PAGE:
Education: One Proven Key to Breaking the Cycles of Hunger and Poverty
Natalie Burkle is but one of hundreds of volunteers across the Mississippi, Alabama, and Florida panhandle coast who lent time and talent to Feeding the Gulf Coast, a Feeding America affiliated food bank serving 24-counties throughout the region. As the aftermath of Hurricane Ian is still being understood, it’s important to remember the nonprofit infrastructure that “holds the line” and is at the ready during a crisis, in addition to the necessary, ongoing work to fill societal economic gaps.
Feeding the Gulf Coast is one of a number of Feeding America food banks that is part of that urgent infrastructure. Now’s a great time to consider a donation. – Editor
“Kids who are hungry are unable to focus on learning… The biggest challenge caused by food insecurity is a child’s inability to focus in the classroom, and the biggest challenge causing food insecurity is lack of education. It’s a vicious cycle.” – Natalie Burkle, volunteer at Feeding the Gulf Coast.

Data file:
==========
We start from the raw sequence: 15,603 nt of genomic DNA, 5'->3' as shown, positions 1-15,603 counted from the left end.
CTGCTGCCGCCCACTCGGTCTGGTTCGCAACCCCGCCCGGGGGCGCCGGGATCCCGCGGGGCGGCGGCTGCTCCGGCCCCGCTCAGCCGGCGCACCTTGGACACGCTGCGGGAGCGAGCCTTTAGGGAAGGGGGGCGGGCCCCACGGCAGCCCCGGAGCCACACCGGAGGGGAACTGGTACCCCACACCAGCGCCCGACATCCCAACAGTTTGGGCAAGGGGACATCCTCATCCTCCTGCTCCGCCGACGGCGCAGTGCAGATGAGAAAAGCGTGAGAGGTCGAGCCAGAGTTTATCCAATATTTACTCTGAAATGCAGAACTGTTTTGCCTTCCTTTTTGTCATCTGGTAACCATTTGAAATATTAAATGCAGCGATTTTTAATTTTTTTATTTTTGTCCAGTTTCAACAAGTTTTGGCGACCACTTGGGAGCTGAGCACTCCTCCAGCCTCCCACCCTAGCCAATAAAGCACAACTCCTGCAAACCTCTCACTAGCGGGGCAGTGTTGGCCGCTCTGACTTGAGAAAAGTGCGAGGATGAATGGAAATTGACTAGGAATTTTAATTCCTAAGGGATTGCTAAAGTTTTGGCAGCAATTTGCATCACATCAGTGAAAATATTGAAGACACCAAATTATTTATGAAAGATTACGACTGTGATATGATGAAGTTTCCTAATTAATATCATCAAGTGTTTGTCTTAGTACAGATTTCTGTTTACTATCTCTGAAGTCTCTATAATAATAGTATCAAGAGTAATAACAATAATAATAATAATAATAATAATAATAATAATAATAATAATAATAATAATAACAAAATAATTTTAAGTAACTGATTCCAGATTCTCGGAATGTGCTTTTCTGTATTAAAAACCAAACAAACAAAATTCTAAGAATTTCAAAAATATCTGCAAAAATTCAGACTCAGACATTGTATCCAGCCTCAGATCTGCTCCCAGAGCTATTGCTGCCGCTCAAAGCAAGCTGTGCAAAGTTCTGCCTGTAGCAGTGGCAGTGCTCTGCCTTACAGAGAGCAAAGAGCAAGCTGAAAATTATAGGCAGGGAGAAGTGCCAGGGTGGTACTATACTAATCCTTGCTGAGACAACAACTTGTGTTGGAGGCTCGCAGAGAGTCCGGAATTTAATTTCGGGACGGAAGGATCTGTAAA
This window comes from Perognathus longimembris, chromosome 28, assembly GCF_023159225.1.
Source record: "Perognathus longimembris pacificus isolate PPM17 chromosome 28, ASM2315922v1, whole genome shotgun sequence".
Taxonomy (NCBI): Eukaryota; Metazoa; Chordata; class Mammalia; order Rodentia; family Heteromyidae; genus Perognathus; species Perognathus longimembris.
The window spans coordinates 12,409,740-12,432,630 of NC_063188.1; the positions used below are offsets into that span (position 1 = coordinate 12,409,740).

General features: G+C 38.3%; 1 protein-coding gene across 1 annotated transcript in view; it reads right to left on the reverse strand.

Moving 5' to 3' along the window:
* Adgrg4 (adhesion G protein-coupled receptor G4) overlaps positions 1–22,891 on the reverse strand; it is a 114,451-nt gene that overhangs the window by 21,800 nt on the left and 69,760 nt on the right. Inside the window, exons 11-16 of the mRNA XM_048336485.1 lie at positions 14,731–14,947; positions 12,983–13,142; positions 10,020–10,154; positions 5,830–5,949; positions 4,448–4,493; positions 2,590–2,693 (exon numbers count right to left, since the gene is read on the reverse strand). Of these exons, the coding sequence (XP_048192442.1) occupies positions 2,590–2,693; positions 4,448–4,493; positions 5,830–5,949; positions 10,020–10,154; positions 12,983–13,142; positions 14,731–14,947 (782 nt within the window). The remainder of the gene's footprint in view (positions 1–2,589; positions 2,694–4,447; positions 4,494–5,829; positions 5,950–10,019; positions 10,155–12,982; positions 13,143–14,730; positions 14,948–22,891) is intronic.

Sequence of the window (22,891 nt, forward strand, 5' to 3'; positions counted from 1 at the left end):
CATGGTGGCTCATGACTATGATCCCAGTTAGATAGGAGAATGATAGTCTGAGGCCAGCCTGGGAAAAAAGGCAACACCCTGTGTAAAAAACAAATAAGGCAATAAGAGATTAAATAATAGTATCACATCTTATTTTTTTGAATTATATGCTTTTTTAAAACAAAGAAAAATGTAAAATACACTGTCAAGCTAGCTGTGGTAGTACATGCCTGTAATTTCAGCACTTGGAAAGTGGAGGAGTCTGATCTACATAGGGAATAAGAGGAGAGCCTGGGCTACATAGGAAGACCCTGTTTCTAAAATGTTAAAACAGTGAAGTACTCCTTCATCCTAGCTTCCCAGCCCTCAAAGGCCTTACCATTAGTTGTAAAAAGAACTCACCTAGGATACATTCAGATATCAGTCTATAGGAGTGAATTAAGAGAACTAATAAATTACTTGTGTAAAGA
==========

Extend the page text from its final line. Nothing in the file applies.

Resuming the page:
Natalie Burkle joined the team at Feeding the Gulf Coast in the fall of 2018 as the Alabama Child Nutrition Specialist. She played a key role in the organization by supporting the Child Nutrition Team with all programming throughout the food bank service area in Alabama.
The Child Nutrition Team partners with parks and recreation sites, schools, and local community resource centers to provide meals to children along with enrichment activities, such as nutritional education classes, in a safe location.
Before Natalie departed to return to school to become a teacher, Feeding the Gulf Coast had the opportunity to talk with her about her experiences while at the food bank and how those experiences will impact her future as an educator. Click the link to read the interview.